Investigations and imaging

Impression cytology and UBM examination were available for all except one paediatric patient. Impression cytology showed dysplasia in 70% (n = 39/56) cases. Mean tumor height on UBM was 2.93 ± 1.02 mm [Figure 2]a. Intraocular involvement was evident as ciliary body/choroid thickening in three cases [Figure 2]b, anterior segment invasion with ciliary body thickening in two cases, and anterior segment invasion in one case. In the three cases where anterior segment invasion was detected on UBM, there were no clinical signs of anterior segment cells on slit lamp examination. However, gonioscopy could not be done due to large tumor overhanging the cornea in two cases and presence of corneal opacity in the third case. Orbital extension, confined to anterior orbit, was noted in eight cases on imaging [Figure 3].{Figure 2}
Figure 3: Contrast-enhanced computed tomography (axial view) showing the anterior orbital involvement in ocular surface squamous neoplasia

Click here to view

Treatment and follow-up

Out of 56 patients, six (six eyes) were lost to follow up after the initial evaluation. Treatment advised in the remaining cases included medical management (with topical MMC 0.04% QID or topical IFNα2b 1 MIU/ml QID or perilesional IFNα2b) in 39 eyes; wide surgical excision (4 mm margin clearance) with cryotherapy in seven cases (AJCC T1 - 1 eye, T3 - 2 eyes, AJCC T4 - 3 eyes); enucleation with limited excision with amniotic membrane transplantation with cryotherapy of conjunctival edges and adjunctive treatment (topical) in four cases (AJCC T3 - 3 eyes, AJCC T4 - 1 eye); exenteration in three cases (all AJCC T4); and exenteration with radicle lymph node dissection in one case (AJCC T4) [Figure 4]. Adjuvant external beam radiotherapy (EBRT) was advised in five cases with T4 disease and with positive surgical margin on histopathology (wide local excision: Three cases, enucleation with excision: One case, exenteration: One case). The remaining cases had negative surgical margins for tumor cells on histopathology. Mean duration of follow-up was 13.3 ± 4.6 months. Treatment outcome and details of patients are summarized in [Table 2]. Overall, 88% (44/50) were free of disease at last follow-up. Medical therapy achieved complete regression in 84.61% (33/39) cases, all of which were disease-free at a mean follow up of 16.15 months (Range 7.5-28 months). Details of medical management are shown in [Table 3]. Thirty-nine eyes were treated with IFNα2b therapy. Of these, 66.67% (26/39) achieved complete resolution, and 25.64% (10/39) achieved partial resolution. Eight out of ten eyes, in which the tumor showed a partial response to IFNα2b, were subsequently treated with MMC 0.04% (one week on and one week off) for a maximum of four cycles. Of these, 87.5% (7/8) achieved complete resolution. In three eyes, where the tumor achieved partial resolution with medical management, wide local excision was performed.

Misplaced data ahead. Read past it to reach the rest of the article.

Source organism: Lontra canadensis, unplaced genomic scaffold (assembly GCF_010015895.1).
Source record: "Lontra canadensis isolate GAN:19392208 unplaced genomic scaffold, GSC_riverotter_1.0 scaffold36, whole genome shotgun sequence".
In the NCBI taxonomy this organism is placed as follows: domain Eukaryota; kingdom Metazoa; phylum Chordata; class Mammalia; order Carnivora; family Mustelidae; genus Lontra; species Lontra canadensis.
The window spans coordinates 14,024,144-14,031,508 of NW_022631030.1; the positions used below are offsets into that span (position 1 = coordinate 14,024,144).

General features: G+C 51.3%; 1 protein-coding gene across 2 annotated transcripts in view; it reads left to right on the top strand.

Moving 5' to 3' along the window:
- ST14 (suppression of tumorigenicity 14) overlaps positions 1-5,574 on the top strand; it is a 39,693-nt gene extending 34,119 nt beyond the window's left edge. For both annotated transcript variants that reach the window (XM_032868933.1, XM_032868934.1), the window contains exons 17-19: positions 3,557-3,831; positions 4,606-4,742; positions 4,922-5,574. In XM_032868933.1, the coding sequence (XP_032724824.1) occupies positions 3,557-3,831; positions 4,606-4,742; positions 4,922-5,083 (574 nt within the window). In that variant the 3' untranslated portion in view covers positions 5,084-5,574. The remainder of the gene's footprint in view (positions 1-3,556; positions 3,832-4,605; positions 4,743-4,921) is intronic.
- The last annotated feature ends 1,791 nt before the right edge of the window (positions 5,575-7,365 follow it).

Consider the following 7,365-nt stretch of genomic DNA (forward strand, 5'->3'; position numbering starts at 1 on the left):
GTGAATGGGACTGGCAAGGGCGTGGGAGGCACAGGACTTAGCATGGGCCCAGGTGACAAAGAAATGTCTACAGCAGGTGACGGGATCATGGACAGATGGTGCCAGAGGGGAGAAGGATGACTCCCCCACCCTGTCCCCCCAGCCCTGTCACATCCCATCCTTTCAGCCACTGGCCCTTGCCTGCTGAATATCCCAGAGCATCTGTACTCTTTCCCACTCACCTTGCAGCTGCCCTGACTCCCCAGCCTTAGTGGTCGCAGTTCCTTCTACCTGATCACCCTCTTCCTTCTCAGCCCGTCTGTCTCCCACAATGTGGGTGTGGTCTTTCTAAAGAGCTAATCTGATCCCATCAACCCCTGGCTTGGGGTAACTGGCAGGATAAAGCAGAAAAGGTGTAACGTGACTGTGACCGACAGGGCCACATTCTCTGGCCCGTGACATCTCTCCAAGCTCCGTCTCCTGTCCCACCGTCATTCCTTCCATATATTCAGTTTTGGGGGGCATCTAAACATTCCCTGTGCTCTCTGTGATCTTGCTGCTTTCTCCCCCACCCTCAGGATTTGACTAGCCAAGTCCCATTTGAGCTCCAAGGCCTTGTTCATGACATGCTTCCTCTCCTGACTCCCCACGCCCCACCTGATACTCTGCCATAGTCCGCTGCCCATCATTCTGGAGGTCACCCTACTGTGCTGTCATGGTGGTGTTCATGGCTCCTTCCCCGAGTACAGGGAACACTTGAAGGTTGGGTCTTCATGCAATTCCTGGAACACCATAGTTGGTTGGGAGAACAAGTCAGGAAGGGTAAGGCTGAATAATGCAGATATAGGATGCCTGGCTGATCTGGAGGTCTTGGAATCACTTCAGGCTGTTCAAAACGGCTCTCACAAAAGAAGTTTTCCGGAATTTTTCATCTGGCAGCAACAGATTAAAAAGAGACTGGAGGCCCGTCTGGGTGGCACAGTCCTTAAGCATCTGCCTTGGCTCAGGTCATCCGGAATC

Figure 4:(a) Clinical picture showing diffuse gelatinous ocular surface squamous neoplasia left eye; (b) complete resolution posttreatment with topical interferon; (c) large nodular ocular surface squamous neoplasia left eye, (d) posttreatment photo after immunoreduction and wide local excision, (e) large papillary ocular surface squamous neoplasia right eye with (f) intraocular invasion into the ciliary body area (arrows) on ultrasound biomicroscopy; (g) healthy anophthalmic socket postenucletion and wide local excision; (h) same eye with artificial eye in place; (i) diffuse ocular surface squamous neoplasia with corneal melt right eye with orbital involvement; (j) postexenteration healthy socket lined by skin

Click here to view
Table 2: Treatment outcome of ocular surface squamous neoplasia

Click here to view
Table 3: Details of medical management

Click here to view

Overall, 6% (3/50) of patients developed recurrence, two in orbit with intracranial extension in one eye and one in draining lymph node. They were treated with exenteration, radicle neck dissection, and palliative chemo-radiotherapy, respectively.

Statistical analysis